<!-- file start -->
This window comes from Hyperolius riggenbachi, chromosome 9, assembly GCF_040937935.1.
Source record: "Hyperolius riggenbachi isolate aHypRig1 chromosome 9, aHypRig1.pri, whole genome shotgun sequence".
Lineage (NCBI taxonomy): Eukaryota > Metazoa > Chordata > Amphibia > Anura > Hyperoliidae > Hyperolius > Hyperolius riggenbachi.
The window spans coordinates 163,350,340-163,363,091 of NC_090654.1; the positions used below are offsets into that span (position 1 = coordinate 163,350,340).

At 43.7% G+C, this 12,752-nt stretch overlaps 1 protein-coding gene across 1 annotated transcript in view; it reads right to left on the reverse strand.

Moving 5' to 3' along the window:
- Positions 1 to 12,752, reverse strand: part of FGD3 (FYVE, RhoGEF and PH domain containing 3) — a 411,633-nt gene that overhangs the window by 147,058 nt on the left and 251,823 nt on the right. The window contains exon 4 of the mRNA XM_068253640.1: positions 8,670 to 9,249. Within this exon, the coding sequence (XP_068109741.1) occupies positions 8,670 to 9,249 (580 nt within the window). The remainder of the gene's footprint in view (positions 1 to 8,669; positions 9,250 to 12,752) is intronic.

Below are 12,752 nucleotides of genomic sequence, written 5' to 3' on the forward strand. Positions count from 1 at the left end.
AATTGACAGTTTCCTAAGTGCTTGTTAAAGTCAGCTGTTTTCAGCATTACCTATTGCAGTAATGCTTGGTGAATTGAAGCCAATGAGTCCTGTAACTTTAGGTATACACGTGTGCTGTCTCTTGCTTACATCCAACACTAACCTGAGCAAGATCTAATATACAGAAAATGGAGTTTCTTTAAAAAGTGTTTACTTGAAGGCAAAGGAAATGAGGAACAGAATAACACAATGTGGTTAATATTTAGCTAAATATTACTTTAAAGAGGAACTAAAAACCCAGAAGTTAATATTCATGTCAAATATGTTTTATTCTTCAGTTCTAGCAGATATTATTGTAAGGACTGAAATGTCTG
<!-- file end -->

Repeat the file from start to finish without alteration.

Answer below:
This window comes from Hyperolius riggenbachi, chromosome 9, assembly GCF_040937935.1.
Source record: "Hyperolius riggenbachi isolate aHypRig1 chromosome 9, aHypRig1.pri, whole genome shotgun sequence".
Lineage (NCBI taxonomy): Eukaryota > Metazoa > Chordata > Amphibia > Anura > Hyperoliidae > Hyperolius > Hyperolius riggenbachi.
The window spans coordinates 163,350,340-163,363,091 of NC_090654.1; the positions used below are offsets into that span (position 1 = coordinate 163,350,340).

At 43.7% G+C, this 12,752-nt stretch overlaps 1 protein-coding gene across 1 annotated transcript in view; it reads right to left on the reverse strand.

Moving 5' to 3' along the window:
- Positions 1 to 12,752, reverse strand: part of FGD3 (FYVE, RhoGEF and PH domain containing 3) — a 411,633-nt gene that overhangs the window by 147,058 nt on the left and 251,823 nt on the right. The window contains exon 4 of the mRNA XM_068253640.1: positions 8,670 to 9,249. Within this exon, the coding sequence (XP_068109741.1) occupies positions 8,670 to 9,249 (580 nt within the window). The remainder of the gene's footprint in view (positions 1 to 8,669; positions 9,250 to 12,752) is intronic.

Below are 12,752 nucleotides of genomic sequence, written 5' to 3' on the forward strand. Positions count from 1 at the left end.
AATTGACAGTTTCCTAAGTGCTTGTTAAAGTCAGCTGTTTTCAGCATTACCTATTGCAGTAATGCTTGGTGAATTGAAGCCAATGAGTCCTGTAACTTTAGGTATACACGTGTGCTGTCTCTTGCTTACATCCAACACTAACCTGAGCAAGATCTAATATACAGAAAATGGAGTTTCTTTAAAAAGTGTTTACTTGAAGGCAAAGGAAATGAGGAACAGAATAACACAATGTGGTTAATATTTAGCTAAATATTACTTTAAAGAGGAACTAAAAACCCAGAAGTTAATATTCATGTCAAATATGTTTTATTCTTCAGTTCTAGCAGATATTATTGTAAGGACTGAAATGTCTG